Yonsei Med J.  2020 Feb;61(2):145-153. 10.3349/ymj.2020.61.2.145.

Culture-Positive Spontaneous Ascitic Infection in Patients with Acute Decompensated Cirrhosis: Multidrug-Resistant Pathogens and Antibiotic Strategies

Affiliations
  • 1Department of Infectious Diseases, Institute of Infection and Immunology, Union Hospital, Tongji Medical College, Huazhong University of Science and Technology, Wuhan, China. xin11@hotmail.com
  • 2Chinese Acute-on-Chronic Liver Failure Consortium, CATCH-LIFE, Shanghai, China.
  • 3Department of Hepatology, The First Hospital of Jilin University, Changchun, China.
  • 4Center of Integrative Medicine, Beijing Ditan Hospital, Capital Medical University, Beijing, China.
  • 5Department of Liver Intensive Care Unit, Shanghai Public Health Clinical Centre, Fudan University, Shanghai, China.
  • 6Hepatology Unit, Department of Infectious Diseases, Nanfang Hospital, Southern Medical University, Guangzhou, China.
  • 7Department of Infectious Disease, Hunan Key Laboratory of Viral Hepatitis, Xiangya Hospital, Central South University, Changsha, China.
  • 8Department of Infectious Disease, Taihe Hospital, Hubei University of Medicine, Shiyan, China.
  • 9Liver Disease Center, First Affiliated Hospital of Xinjiang Medical University, Urumuqi, China.
  • 10Department of Infectious Diseases, Southwest Hospital, Third Military Medical University (Army Medical University), Chongqing, China.
  • 11Department of Infectious Diseases and Hepatology, The Second Hospital of Shandong University, Jinan, China.
  • 12School of Medicine and Health Management, Tongji Medical College of Huazhong University of Science and Technology, Wuhan, China.
  • 13Department of Gastroenterology, Ren Ji Hospital, School of Medicine, Shanghai Jiao Tong University, Shanghai, China.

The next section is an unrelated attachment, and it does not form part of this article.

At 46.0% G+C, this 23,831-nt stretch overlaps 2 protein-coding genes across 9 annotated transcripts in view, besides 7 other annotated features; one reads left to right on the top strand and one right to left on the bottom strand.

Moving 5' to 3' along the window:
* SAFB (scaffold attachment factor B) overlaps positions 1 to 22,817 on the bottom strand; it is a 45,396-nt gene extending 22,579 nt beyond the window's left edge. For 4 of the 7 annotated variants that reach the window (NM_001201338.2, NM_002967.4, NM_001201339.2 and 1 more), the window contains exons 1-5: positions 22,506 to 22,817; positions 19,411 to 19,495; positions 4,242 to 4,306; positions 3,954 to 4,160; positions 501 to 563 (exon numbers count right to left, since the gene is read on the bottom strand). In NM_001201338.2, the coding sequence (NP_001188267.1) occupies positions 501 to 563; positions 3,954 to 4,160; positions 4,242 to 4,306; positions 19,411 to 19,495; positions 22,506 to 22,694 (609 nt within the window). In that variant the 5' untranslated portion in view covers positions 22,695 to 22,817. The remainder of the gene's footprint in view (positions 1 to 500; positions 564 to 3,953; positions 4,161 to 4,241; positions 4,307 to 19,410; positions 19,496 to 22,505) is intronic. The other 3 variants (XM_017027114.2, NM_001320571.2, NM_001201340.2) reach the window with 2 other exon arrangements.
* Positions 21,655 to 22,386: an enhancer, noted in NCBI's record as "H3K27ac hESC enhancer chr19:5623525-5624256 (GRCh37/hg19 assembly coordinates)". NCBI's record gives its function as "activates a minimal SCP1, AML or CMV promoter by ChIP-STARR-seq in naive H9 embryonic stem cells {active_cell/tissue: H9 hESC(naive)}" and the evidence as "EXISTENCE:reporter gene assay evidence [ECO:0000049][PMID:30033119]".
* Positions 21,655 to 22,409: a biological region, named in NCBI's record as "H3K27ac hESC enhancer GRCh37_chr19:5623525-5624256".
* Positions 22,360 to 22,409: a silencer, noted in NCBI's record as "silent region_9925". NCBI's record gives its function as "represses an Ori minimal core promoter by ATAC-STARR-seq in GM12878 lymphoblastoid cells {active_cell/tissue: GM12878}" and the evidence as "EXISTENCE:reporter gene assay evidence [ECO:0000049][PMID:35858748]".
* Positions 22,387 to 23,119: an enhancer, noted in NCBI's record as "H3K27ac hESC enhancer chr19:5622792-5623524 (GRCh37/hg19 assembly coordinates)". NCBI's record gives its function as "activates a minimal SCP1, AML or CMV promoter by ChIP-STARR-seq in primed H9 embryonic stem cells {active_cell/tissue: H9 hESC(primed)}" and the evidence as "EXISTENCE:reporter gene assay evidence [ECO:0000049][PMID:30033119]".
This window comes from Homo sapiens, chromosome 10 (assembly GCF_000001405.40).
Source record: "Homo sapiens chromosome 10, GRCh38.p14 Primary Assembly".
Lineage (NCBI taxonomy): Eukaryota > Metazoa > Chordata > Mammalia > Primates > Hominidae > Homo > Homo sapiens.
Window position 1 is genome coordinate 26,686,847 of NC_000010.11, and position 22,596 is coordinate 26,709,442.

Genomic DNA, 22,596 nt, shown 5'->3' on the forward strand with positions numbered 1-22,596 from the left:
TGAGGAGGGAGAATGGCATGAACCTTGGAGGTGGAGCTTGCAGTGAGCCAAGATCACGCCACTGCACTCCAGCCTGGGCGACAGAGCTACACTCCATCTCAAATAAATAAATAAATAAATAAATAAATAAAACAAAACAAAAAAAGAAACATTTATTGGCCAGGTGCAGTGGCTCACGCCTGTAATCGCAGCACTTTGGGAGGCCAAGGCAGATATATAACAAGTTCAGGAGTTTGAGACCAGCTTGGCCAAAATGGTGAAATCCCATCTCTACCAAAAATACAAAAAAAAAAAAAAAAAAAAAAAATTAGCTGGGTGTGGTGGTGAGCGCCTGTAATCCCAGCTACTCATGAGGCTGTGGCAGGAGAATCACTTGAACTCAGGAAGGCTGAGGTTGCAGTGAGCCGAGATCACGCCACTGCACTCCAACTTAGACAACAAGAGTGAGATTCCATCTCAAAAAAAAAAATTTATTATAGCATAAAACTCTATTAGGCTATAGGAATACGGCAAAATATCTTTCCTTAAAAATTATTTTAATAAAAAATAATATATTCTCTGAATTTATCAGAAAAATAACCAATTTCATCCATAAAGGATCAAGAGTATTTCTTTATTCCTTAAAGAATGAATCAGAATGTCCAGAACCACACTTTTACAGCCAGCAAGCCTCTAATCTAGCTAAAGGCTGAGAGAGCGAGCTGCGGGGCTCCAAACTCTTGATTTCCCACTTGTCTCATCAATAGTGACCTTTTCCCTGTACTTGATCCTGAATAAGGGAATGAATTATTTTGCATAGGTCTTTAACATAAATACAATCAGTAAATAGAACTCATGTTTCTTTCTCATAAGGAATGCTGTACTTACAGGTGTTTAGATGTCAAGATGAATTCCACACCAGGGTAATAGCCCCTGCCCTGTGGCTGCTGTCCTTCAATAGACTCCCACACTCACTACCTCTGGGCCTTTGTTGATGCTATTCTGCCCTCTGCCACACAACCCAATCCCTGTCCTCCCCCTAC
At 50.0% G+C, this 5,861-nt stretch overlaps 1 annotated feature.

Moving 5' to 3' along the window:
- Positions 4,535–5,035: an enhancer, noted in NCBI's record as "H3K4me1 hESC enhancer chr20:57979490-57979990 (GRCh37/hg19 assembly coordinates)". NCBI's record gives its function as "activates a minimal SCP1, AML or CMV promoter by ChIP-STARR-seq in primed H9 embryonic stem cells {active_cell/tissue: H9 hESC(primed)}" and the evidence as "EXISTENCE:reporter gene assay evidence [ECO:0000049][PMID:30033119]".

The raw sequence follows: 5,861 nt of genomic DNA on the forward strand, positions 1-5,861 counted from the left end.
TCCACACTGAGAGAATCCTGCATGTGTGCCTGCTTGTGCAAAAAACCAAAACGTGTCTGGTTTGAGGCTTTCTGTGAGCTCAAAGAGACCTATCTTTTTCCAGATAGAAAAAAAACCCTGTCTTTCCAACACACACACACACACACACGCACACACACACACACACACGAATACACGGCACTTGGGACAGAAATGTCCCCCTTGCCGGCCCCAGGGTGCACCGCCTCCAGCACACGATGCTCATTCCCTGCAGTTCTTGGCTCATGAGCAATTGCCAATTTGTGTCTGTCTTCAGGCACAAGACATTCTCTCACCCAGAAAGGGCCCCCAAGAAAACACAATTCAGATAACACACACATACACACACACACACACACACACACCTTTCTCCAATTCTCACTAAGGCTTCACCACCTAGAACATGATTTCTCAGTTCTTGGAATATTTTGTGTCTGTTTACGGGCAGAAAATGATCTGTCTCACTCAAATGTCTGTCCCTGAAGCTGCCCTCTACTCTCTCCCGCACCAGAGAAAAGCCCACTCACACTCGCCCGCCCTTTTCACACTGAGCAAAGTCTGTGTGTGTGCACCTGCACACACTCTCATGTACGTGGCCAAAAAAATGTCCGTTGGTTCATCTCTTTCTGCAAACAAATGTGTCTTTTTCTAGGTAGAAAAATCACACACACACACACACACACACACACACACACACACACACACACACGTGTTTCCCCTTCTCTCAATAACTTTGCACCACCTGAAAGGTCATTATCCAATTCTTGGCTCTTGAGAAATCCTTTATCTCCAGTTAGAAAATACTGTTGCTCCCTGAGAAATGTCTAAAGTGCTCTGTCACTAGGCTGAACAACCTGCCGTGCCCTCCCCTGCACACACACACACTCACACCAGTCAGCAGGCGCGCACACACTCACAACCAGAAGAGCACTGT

Abstract

PURPOSE
This study investigated multidrug-resistant (MDR) pathogens and antibiotic strategies of culture-positive spontaneous ascitic infection (SAI) in patients with acute decompensated cirrhosis.
MATERIALS AND METHODS
We retrospectively analyzed 432 acute decompensated cirrhotic patients with culture-positive SAI from 11 teaching hospitals in China (January 2012 to May 2018). A Cox proportional hazards model analysis was conducted to identify independent predictors of 28-day mortality.
RESULTS
A total of 455 strains were isolated from 432 ascitic culture samples. Gram-negative bacteria (GNB), gram-positive bacteria (GPB), and fungi caused 52.3, 45.5, and 2.2% of all SAI episodes, respectively. Episodes were classified as nosocomial (41.2%), healthcare-related (34.7%), and community-acquired (24.1%). Escherichia coli (13.4%) and Klebsiella pneumoniae (2.4%) were extended-spectrum β-lactamase producing isolates. The prevalence of methicillin-resistant Staphylococcus aureus was 1.1%. Ceftazidime, cefepime, aztreonam, and amikacin were recommended as first-line antibiotics agents for non-MDR GNB infections; piperacillin/tazobactam and carbapenems for MDR GNB in community-acquired and healthcare-related or nosocomial infections, respectively; and vancomycin or linezolid for GPB infections, regardless of drug-resistance status. Multivariate analysis revealed days of hospital stay before SAI, upper gastrointestinal bleeding, white blood cell count, alanine aminotransferase, serum creatinine concentration, total bilirubin, and international normalized ratio as key independent predictors of 28-day mortality.